|05DJIBOUTI1156||2005-11-22 11:06:00||UNCLASSIFIED||Embassy Djibouti|
This record is a partial extract of the original cable. The full text of the original cable is not available.
1. (U) Summary: Djibouti has very little
capacity to handle avian and pandemic
influenza. Responses below are keyed to
questions in reftel. End Summary.
2. (U) Preparedness/Communication:
-- Djibouti does not have a plan/strategy
for preventing avian flu from becoming a
pandemic and containing a pandemic once it
occurs. It does not have sufficient
capability to implement such a plan.
Djibouti has not yet produced a plan, but
has been talking about writing one.
-- Djibouti will report a case, if they are
aware of it, however, since they have no
surveillance system for even basic diseases
among humans or animals, it is more likely
than not that they will not know. We do not
believe any incentives are needed for
transparency should the Government of
Djibouti discover a case.
-- Preparing for an avian flu pandemic does
not rank very high among government
priorities. We are not certain there is a
certain person or action that could
influence Djibouti to give the issue higher
priority. The Minister of Health is the
primary point of contact to engage on this
-- Post has no knowledge that Djibouti has
or has not reviewed its national laws to
ensure they are consistent with
international health regulations and do not
pose barriers to avian flu detection,
reporting, containment, or response.
-- Djibouti is currently working with
international organizations to a small
degree on the avian flu issue. Post is
certain Djibouti will seek assistance from
the US or other countries should the need
arise. Post believes government leaders
would be receptive to messages through all
channels. Djibouti would want money and
technical assistance in return for its
efforts on the avian flu. It is important to
note that Djibouti has asked chicken
importers to stop importing from Asia due to
the recent developments on Avian Flu.
-- Djibouti does not currently administer
annual flu shots, but may consider doing so
if it were funded by outside sources. The
Government does not have a budget to cover
such an expense. Djibouti has no production
capability for human influenza vaccines.
Djibouti does not produce influenza vaccine
for poultry , nor H5N1 vaccines, and does
not have a poultry industry. Licensing and
liability shields issues are not applicable
in this case.
-- The population of Djibouti is not very
well informed about the avian flu threat.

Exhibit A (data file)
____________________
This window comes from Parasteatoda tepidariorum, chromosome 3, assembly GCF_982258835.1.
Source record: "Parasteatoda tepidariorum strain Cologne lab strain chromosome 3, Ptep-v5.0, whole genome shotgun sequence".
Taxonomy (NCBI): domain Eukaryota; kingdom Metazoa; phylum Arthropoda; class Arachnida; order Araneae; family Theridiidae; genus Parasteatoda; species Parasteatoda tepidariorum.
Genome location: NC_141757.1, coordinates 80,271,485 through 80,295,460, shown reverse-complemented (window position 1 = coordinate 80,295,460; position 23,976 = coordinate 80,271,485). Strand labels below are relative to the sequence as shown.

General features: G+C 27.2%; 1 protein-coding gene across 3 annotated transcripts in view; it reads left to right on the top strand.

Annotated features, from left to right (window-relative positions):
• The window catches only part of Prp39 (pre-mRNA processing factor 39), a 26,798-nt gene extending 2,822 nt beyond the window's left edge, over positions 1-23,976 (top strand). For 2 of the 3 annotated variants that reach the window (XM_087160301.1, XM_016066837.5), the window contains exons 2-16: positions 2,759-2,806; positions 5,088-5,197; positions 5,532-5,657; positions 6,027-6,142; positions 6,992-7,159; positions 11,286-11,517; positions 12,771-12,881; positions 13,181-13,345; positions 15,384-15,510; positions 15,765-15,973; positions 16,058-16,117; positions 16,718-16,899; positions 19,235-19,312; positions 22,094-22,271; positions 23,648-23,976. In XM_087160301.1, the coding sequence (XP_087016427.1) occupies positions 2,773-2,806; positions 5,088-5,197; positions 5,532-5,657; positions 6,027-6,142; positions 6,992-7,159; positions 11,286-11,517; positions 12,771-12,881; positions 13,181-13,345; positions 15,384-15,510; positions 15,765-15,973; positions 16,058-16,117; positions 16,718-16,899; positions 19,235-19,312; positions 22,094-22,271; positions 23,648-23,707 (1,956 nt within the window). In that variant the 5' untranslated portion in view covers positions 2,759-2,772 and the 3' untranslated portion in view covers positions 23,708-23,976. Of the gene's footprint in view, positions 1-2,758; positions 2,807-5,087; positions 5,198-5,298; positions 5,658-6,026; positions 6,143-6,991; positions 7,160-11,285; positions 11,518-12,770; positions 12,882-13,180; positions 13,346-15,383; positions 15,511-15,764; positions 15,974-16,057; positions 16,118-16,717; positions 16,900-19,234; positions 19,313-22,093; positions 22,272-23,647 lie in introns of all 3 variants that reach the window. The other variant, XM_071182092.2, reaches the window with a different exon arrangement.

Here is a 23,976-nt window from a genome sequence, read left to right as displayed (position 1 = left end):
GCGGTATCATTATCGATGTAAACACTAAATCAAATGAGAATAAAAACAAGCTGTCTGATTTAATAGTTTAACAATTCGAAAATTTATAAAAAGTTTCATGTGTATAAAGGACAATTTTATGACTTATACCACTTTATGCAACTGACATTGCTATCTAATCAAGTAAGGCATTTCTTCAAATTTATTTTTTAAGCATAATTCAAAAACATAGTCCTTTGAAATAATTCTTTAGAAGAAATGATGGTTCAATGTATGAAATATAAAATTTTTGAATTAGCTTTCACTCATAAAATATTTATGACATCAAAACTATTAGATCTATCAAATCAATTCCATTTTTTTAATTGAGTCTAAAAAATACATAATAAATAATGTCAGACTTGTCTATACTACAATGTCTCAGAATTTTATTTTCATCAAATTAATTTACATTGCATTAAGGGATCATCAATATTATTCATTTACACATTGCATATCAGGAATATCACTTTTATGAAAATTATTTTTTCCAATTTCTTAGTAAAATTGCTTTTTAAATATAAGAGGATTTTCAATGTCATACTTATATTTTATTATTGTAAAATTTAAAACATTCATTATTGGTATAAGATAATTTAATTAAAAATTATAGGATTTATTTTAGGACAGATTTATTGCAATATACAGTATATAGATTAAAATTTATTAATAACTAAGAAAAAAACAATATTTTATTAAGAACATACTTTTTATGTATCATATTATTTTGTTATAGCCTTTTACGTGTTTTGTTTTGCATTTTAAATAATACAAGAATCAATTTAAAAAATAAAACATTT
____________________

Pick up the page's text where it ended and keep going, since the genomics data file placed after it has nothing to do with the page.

However, since there is no poultry industry
or lacustrine environment, the threat is
relatively low compared to other African
countries. Radio and community announcement
systems are available for providing
additional information to the population,
particularly in rural areas. Radio is fairly
effective for spreading messages throughout
3. (U) Surveillance/Detection
-- Medical and agricultural sectors are not
at all capable of detecting a new strain of
influenza among people or animals. All
diagnosis would have to be made outside the
country as there is no capacity to do so in
country. Samples would have to be shipped to
another country. Influenza viruses cannot be
subtyped in the country. In past polio
cases, samples were sent to a WHO reference
-- Djibouti has no effective systems in
place for any disease surveillance, not even
the most basic and common, such as polio,
diarrhea, malaria, etc. The greatest need in
this area is assisting the government in
building from the ground up an entire
disease surveillance system for all
diseases, not just Avian Flu.
4. (U) Response/Containment
-- Djibouti does not have a stockpile of
medications, particularly of antivirals. To
date, nothing has been ordered, but some
discussion on whether to order some has
-- Djibouti does not have a stockpile of
pre-positioned personal protective gear for
humans working with poultry, nor for health
care personnel working with sick people.
-- There is little to no rapid response
capacity for animal and human outbreaks.
There are guidelines in place for the
culling and vaccination of birds,
disinfection of facilities, and limitations
of animal movement.
-- Djibouti is willing, but not very
capable, of imposing quarantines and social
distancing measures. This is due to
extremely porous borders and mass transit
being the only means of earning a small
daily income for a large portion of the
population. Schools could be closed if
necessary. Post believees Djibouti's
military would enforce quarantines if called
upon. However, Post does not know what the
general policy is and there is no strategy
currently in place for such an event. Post
has been told a strategy is being formed.